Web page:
The Grand Tetons are self-evidently majestic. But there are other reasons that anyone connected to economic policy around the world will keep an eye on Jackson Hole, Wyoming later this week. The top brass at the Federal Reserve will be there, along with their central banking counterparts from across the globe. Plus, Franchises -- everything from fast-food restaurants to plumbing companies -- are getting a lot of attention from lawmakers in California right now. A bill that would make it harder for parent companies to sever agreements with their franchisees, just passed in the state assembly and could soon pass the state senate. More on what the bill could mean for franchise owners, and the workers they employ. Also happening today, Steve Ballmer of Microsoft fame and the new owner of the LA Clippers, is hosting a rally. The first 2,500 fans to arrive at the arena will receive a free Clipper Nation t-shirt. Beyond little free shirts, what does the 2 billion dollar purchase price, a record for a basketball team, mean?
When the man with the trumpet finished his rendition of “My Country ‘Tis of Thee,” he lowered his head and raised his arms in a gesture that everyone here -- and across the country -- now realizes means: “don’t shoot.” The posture matched that of others in the crowd of demonstrators that gather daily in a parking lot across from the Ferguson, Missouri Police Station.Noel King/Lindsay Thomas
Despite the rain, about a hundred of them turned out for a prayer vigil on Saturday, eyes closed, heads lowered, arms raised.
The demonstrations in this part of historic downtown Ferguson have been peaceful. Traffic flows normally, punctuated by occasional bursts of sound from the car horns of passing drivers honking to show support. The weekend farmers’ market is open, and bustling.
The city has made efforts to attract new businesses to this part of town, and the efforts seem to be paying off. South Florissant Street boasts a new wine bar, a bike shop, and a handful of new restaurants. On the outdoor patio of the Ferguson Brewing Company, diners chatter over their meals.
This economic revival, however, doesn't define Ferguson. Like a lot of cities across the U.S., it also has neighborhoods presently experiencing little or no financial investment. Here, those areas have been characterized by different types of protests.Noel King/Lindsay Thomas
Less than two miles away, not far from where Michael Brown was killed, there are more demonstrations taking place outside of a QuikTrip convenience store that was gutted by fire when looting erupted.
Traffic is thick, business owners are boarding up their windows, and those in attendance seem to want something other than prayer: they want to be heard.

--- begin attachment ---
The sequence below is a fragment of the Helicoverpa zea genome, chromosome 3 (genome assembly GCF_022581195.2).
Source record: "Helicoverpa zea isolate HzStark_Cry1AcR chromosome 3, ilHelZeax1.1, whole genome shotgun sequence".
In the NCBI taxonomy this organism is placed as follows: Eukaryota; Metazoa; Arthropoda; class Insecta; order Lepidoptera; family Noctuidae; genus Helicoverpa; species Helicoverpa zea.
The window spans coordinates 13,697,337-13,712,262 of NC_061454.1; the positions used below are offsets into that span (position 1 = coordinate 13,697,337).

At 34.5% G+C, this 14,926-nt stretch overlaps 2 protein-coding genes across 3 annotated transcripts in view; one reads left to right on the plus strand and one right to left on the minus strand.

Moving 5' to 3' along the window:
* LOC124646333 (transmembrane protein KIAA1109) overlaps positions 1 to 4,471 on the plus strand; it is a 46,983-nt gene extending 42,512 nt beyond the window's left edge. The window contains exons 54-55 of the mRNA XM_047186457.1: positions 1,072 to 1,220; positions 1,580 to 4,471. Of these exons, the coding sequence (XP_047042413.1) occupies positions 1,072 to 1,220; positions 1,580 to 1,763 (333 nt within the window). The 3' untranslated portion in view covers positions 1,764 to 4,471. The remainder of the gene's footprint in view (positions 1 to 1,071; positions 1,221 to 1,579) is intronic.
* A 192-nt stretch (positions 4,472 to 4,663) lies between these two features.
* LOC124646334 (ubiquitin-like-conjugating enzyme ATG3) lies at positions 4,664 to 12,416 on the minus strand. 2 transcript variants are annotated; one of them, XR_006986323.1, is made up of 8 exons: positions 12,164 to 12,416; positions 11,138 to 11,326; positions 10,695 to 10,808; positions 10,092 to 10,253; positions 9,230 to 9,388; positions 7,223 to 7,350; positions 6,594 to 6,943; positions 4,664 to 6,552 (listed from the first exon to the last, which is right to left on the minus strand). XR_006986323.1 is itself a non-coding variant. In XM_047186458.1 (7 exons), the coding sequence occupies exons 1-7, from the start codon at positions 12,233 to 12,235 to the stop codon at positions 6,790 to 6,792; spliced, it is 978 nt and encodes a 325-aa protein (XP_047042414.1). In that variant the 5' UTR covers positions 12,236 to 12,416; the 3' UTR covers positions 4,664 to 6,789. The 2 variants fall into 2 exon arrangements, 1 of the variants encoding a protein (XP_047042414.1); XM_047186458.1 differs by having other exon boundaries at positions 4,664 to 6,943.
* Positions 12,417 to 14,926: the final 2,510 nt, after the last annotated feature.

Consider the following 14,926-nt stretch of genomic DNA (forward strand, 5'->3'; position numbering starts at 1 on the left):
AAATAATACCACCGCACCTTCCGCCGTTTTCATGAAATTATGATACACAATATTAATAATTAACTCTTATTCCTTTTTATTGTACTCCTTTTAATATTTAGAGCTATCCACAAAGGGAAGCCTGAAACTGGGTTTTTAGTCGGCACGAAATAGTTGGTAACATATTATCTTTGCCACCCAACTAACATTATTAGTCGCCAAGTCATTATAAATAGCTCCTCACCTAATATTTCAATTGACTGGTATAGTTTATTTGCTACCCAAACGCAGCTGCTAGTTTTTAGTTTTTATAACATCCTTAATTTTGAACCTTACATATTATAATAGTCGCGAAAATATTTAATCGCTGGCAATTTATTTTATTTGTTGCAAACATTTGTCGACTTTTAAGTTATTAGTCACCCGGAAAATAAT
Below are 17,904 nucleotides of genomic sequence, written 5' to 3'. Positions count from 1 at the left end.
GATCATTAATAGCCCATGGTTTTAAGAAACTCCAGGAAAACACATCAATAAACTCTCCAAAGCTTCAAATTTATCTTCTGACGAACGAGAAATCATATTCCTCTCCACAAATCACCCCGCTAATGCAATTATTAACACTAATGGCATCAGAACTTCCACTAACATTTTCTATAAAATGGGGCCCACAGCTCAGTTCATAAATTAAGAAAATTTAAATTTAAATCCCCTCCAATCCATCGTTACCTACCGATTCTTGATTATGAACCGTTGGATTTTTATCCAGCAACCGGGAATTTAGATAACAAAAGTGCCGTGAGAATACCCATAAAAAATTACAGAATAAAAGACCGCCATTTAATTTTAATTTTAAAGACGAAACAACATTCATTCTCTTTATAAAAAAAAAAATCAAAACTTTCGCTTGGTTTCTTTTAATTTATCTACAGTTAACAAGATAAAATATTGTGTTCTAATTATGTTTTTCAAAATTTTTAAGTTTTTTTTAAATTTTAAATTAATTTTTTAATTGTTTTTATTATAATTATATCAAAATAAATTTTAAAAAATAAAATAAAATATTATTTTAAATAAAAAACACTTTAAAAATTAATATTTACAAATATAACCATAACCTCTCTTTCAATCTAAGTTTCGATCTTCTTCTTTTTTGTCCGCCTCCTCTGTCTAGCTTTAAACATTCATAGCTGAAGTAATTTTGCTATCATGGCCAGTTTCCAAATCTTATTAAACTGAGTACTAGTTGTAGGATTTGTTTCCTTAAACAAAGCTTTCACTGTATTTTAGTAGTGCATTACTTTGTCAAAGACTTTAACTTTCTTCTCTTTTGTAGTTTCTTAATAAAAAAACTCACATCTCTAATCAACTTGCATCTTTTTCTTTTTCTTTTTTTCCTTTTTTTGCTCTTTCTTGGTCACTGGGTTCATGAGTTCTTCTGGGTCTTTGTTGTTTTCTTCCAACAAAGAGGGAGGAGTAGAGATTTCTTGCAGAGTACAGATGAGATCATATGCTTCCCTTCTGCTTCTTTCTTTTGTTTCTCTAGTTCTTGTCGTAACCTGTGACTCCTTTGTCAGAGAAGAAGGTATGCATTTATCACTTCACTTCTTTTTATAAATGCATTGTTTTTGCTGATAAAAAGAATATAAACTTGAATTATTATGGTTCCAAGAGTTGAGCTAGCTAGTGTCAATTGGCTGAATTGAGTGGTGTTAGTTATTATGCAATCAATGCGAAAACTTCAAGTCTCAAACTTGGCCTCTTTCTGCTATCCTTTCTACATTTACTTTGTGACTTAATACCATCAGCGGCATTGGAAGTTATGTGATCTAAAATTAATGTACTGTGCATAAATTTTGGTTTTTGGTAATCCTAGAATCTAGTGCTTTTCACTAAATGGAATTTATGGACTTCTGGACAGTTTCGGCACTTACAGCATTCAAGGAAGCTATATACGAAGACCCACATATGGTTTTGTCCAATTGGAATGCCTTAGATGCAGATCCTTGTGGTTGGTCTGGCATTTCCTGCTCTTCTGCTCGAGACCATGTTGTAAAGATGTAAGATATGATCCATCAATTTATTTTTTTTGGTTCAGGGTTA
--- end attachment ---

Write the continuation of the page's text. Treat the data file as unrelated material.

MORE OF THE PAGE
23-year-old Jamieko Rich, a friend of Michael Brown’s, is clutching a pack of skinny cigars, the item the Ferguson Police Department said Brown stole from a convenience store, making him a robbery suspect. The timing of that announcement and the deep well of mistrust between people here and the authorities, has made many suspicious.Noel King/Lindsay Thomas
“His life was worth more than this,” Rich said. “He still didn’t deserve to get shot. It don’t matter if he stole a million of these [cigarillos]. His life wasn’t worth it.”
The unrest has disrupted life in this part of Ferguson. Protesters and police have clashed in the evenings, sometimes violently. Residents charge the authorities with disproportionate use of force. This weekend, Missouri Governor Jay Nixon ordered a night-time curfew to be put in place, and many businesses closed early.Noel King/Lindsay Thomas
Rich, who works three jobs, says he’s lost shifts at the nearby McDonald’s since the unrest started.
“The day before yesterday, the police stormed in there while I was on the clock and told everybody we had a minute to get the [expletive] out of there,” Rich said. “The manager told everybody, ‘clock out.'”
He's lost money, but what's more, the situation has reinforced his belief that the police here don’t value the lives of young, Black men like him.
“They value dogs way more than they value us,” Rich said. “We’re a level beneath the dogs to them. I really believe that.”
He wants better from the police, not just because he’s a part of this community, but because their salaries are funded by taxpayer dollars.
And, he says, “I’m a taxpayer, right?”
Franchises, from fast-food restaurants to plumbing chains, are getting a lot of attention from lawmakers in California right now. A bill that would make it harder for parent companies to sever agreements with their franchisees passed in the state Assembly last week. It is headed to the state Senate next, where it is also expected to pass.